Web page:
Review of “Eyes of the Roshi” by Jason Minton
Eyes of the Roshi – 2017
Production by: Light Age Films
Distribution by: Leomark Studios
A childhood love, a violent act, a life devoted to revenge. When a young man finds the love of his life raped and murdered, he sets out on a mission to avenge her loss. He trains himself into a weapon, seeking out those who took her life. Crossing countries from Saigon, a forty year obsession culminates in a small American town.
Master Adam Nguyen, Yoga and Karate instructor extraordinaire steps into a familiar role of other films such as First Blood’s John Rambo and Dalton of Roadhouse. Master Adam’s Roshi is a fish out of water that’s lethally trained to put Smalltown, USA in its place. Enough is enough and these small town yokels are gonna send him home to wherever that is! Or at least they'll get their asses kicked trying.
With a language barrier as deep as Jackie Chan and a filming budget that doesn’t allow a plethora of takes to get it right, Master Adam’s line delivery is slow, probably more realistic than I want to admit and enjoyable on a level I can’t explain. His martial art skills however do not miss. Over refined, big budget choreography doesn’t exist and his strikes look better for it. Unfortunately the unprofessional impact on his adversaries does not look as crisp with cutaway scenes and clipped together contact.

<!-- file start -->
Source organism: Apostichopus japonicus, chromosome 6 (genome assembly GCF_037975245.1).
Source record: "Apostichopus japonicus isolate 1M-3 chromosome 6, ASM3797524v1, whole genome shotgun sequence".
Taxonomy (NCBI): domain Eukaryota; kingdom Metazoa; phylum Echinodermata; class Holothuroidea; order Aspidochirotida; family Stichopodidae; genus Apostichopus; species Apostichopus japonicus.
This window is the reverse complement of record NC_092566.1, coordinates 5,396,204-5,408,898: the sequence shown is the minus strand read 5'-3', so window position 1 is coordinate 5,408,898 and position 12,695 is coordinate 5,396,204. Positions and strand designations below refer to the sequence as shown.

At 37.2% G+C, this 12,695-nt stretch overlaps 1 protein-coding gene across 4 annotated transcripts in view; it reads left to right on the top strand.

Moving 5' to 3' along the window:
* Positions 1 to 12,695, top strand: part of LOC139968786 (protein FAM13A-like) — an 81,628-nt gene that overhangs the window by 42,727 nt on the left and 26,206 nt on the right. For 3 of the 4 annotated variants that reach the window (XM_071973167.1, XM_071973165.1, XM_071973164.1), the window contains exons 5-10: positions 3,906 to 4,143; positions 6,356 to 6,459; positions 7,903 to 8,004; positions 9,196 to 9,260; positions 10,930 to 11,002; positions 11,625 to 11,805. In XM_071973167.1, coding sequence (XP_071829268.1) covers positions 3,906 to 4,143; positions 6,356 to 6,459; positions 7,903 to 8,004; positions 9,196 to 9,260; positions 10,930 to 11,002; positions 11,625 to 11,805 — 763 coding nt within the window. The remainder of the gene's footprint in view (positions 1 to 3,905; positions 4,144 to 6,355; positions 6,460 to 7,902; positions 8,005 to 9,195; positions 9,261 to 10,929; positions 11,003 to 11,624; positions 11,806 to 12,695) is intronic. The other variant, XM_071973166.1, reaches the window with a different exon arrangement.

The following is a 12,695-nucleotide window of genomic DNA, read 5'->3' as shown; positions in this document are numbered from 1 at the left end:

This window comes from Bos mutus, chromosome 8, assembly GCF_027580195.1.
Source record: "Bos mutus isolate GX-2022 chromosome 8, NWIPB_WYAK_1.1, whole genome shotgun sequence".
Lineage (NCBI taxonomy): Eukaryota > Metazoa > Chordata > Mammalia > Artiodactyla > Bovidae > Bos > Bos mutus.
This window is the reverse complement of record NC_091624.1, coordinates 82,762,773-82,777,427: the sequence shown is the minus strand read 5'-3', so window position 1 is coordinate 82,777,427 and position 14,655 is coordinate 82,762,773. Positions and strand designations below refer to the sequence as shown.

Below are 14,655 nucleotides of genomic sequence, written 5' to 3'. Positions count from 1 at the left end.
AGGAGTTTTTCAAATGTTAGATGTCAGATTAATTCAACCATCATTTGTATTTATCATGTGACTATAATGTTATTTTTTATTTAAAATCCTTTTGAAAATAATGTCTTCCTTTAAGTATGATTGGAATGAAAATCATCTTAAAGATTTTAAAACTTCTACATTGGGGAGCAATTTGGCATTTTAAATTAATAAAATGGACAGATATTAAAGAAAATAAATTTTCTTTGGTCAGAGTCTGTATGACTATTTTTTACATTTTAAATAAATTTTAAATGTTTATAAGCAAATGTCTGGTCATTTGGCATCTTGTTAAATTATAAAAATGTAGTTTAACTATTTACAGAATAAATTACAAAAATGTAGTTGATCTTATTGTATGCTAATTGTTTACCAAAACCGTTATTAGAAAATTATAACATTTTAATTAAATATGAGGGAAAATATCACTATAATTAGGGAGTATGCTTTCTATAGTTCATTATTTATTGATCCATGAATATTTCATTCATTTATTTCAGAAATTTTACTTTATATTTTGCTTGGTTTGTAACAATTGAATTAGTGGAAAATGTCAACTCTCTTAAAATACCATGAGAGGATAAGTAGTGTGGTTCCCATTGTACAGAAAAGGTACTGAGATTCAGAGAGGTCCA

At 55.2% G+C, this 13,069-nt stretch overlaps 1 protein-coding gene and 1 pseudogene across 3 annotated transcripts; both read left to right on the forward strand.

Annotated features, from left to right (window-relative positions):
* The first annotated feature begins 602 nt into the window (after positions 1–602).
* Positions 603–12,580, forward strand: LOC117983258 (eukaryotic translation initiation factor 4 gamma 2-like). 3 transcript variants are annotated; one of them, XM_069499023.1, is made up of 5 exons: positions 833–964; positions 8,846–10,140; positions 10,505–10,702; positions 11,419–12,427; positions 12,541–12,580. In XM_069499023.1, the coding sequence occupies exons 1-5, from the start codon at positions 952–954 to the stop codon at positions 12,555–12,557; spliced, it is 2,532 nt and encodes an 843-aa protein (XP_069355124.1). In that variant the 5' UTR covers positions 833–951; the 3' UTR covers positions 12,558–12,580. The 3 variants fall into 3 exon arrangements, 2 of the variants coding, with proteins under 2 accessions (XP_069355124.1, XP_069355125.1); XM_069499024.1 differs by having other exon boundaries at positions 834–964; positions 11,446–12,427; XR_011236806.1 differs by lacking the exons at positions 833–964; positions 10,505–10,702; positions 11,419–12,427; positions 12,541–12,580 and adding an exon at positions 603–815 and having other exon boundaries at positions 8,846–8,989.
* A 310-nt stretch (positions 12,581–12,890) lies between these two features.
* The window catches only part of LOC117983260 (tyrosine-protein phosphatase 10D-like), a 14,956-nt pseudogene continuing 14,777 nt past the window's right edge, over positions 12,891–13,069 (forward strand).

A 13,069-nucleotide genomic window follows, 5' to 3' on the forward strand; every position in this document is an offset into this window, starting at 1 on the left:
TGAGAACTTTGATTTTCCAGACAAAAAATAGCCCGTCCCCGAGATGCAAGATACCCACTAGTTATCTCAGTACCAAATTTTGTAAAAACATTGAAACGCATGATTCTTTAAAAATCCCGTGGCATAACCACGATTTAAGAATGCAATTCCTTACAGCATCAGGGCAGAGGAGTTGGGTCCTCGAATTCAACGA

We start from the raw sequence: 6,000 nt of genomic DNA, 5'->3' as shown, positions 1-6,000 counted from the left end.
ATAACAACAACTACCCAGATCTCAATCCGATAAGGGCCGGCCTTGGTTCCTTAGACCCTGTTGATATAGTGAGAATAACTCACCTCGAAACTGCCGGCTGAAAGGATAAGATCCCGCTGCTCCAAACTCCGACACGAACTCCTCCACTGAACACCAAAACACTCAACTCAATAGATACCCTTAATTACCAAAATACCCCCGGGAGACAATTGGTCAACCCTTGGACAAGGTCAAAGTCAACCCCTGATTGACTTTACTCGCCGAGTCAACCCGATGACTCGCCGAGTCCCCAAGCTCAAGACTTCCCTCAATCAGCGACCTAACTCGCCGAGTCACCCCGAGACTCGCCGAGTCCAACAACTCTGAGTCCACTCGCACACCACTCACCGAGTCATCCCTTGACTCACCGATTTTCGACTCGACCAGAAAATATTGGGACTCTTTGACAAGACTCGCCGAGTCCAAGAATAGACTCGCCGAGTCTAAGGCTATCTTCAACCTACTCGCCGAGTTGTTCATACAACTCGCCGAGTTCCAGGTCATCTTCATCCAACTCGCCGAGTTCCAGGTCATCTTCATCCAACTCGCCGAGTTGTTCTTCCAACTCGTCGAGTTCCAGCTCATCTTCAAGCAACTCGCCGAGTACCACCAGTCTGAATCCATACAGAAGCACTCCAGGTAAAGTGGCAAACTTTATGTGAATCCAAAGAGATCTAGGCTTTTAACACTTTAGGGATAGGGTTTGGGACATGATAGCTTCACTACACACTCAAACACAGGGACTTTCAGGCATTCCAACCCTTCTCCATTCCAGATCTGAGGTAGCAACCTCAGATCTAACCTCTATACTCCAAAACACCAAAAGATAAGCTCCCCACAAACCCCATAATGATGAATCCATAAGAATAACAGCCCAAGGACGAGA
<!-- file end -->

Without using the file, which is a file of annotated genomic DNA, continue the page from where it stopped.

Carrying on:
Ethan Marten gives a stand out performance of crazy, playing The Hitman, the baddest in a small town of bad guys. Jonathan Marten equally impresses in an odd, almost comedy relief character in Marty. Eric Roberts also shows comedic timing as another offbeat, almost bumbling bad guy Booker. Budgeted action aside the biggest adversary for most viewers may be the acting beyond that. Most of the townspeople look the part but give unrefined performances. I actually found this combination worked better than cookie cutter actors playing roles they just don’t fit. Larger audiences may not be as understanding or appreciative.
First time feature director and co-writer Jon Mark Neil utilizes a smaller half a million dollar budget to create a modern day “Kung Fu” movie reminiscent of late night versions of the 1970’s. For every scene budget wouldn’t allow, it’s almost as if Nail turned to films he grew up with to at least make it enjoyable for the viewer who can appreciate that. Even the audio in the film which is uneven at times, works under the guise of the modern day adaptation of the genre of film he created. Eyes of the Roshi transported me through time to an action film we don’t really see that much of any more. It actually captures the feel of the movies I watched as a kid which may just be it’s most difficult accomplishment.
“It’s time for you to go to sleep, so I put you to sleep.”
3 out of 5 Headless Critics